Medical Devices- expectations from Indian industry
Rajiv Nath, forum coordinator, Association of Indian Medical Device Industry (AIMED) listed the excitement and expectations in Indian Medical Times.
FDI only in Greenfield project :“The country remains heavily import dependent with nearly 70 per cent overall import dependency and in some device segments like medical electronics nearly 90 per cent. In this context, the biggest setback has been government’s decision to permit 100 per cent FDI in brownfield projects. We are not against 100 per cent FDI in greenfield projects but 100 per cent FDI in brownfield is short-sighted and will only increase the distress level of Indian medical device manufacturers by making them easy target for cherry picking by MNCs and will also defeat the very purpose of reducing import dependency or encouraging manufacturing of medical devices within the country.
“Last time, when FDI was permitted in this sector but without putting conditions to achieve the end objective i.e. encourage manufacturing within country, the whole idea got defeated as MNCs simply put up marketing and trading shops in India without creating manufacturing bases. They simply imported goods and sold it here increasing the country’s import dependency. This time too, such things are going to happen. In a letter to the Union Minister for State, Department of Commerce & Industry, Smt Nirmala Sitharaman, we have demanded a blanket ban on 100 per cent FDI in brownfield projects.
“Even for greenfield projects, there has to be a condition that at least 60 per cent of overall goods being sold by a foreign company in India have to be manufactured within the country. Unless this is done, we firmly believe that manufacturing of medical devices within the country will never take off and we will continue to be heavily import dependent.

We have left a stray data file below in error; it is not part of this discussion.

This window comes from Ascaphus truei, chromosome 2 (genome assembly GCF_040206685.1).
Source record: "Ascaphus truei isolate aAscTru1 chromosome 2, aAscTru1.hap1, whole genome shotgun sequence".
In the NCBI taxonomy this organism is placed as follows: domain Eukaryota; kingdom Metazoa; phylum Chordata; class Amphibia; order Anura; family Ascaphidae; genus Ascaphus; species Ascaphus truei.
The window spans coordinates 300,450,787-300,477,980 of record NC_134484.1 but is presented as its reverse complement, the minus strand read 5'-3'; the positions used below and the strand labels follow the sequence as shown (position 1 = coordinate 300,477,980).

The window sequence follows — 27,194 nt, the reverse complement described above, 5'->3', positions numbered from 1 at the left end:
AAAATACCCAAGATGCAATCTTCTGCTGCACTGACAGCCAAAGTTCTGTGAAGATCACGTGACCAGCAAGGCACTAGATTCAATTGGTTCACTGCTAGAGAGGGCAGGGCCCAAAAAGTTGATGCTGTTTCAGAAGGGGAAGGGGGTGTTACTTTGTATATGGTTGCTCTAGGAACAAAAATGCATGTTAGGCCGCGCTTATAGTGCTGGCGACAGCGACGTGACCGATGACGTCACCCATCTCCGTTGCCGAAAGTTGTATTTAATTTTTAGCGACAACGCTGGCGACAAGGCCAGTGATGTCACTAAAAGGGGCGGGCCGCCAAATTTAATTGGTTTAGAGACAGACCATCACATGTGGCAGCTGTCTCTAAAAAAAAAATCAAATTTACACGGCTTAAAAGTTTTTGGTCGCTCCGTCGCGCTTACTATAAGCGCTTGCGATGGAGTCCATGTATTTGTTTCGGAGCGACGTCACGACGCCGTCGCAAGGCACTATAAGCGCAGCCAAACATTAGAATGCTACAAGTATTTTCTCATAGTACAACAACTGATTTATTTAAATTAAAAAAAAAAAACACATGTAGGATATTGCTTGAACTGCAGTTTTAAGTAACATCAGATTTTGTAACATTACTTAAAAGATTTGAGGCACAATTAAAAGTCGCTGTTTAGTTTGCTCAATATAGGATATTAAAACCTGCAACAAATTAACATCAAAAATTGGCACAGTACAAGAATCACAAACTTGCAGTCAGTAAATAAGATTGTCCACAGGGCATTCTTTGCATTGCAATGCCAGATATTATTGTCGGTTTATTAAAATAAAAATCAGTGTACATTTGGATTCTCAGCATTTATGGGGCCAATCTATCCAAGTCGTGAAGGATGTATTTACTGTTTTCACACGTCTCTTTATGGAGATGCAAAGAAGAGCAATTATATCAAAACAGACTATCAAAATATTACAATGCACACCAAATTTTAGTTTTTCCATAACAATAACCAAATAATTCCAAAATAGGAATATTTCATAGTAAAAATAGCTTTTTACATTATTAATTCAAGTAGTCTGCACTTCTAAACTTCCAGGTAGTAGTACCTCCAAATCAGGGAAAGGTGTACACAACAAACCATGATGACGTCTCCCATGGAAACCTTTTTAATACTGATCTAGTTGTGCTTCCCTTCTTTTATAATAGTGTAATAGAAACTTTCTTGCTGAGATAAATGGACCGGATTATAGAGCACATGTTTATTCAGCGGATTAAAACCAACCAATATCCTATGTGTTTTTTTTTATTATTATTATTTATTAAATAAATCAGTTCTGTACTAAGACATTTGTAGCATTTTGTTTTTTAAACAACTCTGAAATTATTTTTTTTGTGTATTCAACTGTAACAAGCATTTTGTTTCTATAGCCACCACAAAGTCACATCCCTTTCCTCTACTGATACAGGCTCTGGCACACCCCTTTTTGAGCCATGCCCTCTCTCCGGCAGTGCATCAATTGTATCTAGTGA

Rationalization of Tax Structure: Due to myopic import taxation policy we have a situation where import duty on raw materials and semi-finished goods (which goes into making of medical devices) is higher than import duty on finished goods. This means, it is cheaper to import medical devices rather than manufacture it in the country. So, why would anyone invest in manufacturing or continue to be manufacturer when they will never be able to match the price parity with imported items. If the government really wishes to encourage ‘Make in India’, it has to remove this anomaly at the earliest.
Domestic Preferential Public Procurement Policy: Countries such as China and US are not only leading manufacturers of medical devices but they also follow a ‘Domestic Preferential Public Procurement Policy’ whereby they give 15-20 per cent price preference to domestically manufactured goods in public procurement. India follows no such policy. We have petitioned the government through a representation to Mr V K Subburaj, Secretary, Department of Pharmaceuticals, Government of India to formulate a 15 per cent price preferential ‘Buy Indian Procurement Policy’ in Indian Public Healthcare System which will also be in sync with policies followed in countries such as US and China and will also be in line with Prime Minister Modi’s vision of ‘Make in India.’
De-clubbing of Medical Device sector from Drug and Cosmetics Sector: Currently, medical device industry in India is governed under the provisions of the Drugs & Cosmetic Act 1940 & Rules 1945 and nodal regulatory authorities are Drugs Controller General (India) and Directorate General of Health Services, Ministry of Health and Family Welfare! At present, there is no nodal or separate body for regulating or supporting medical device industry. So, this sector is nobody’s baby but everyone’s business! World over this does not happen as medical device industry is different from drugs and cosmetics. We have demanded changes in the Act and the creation of a separate regulatory authority for medical device industry. Medical device sector should never have been and should not be clubbed with drugs and cosmetics.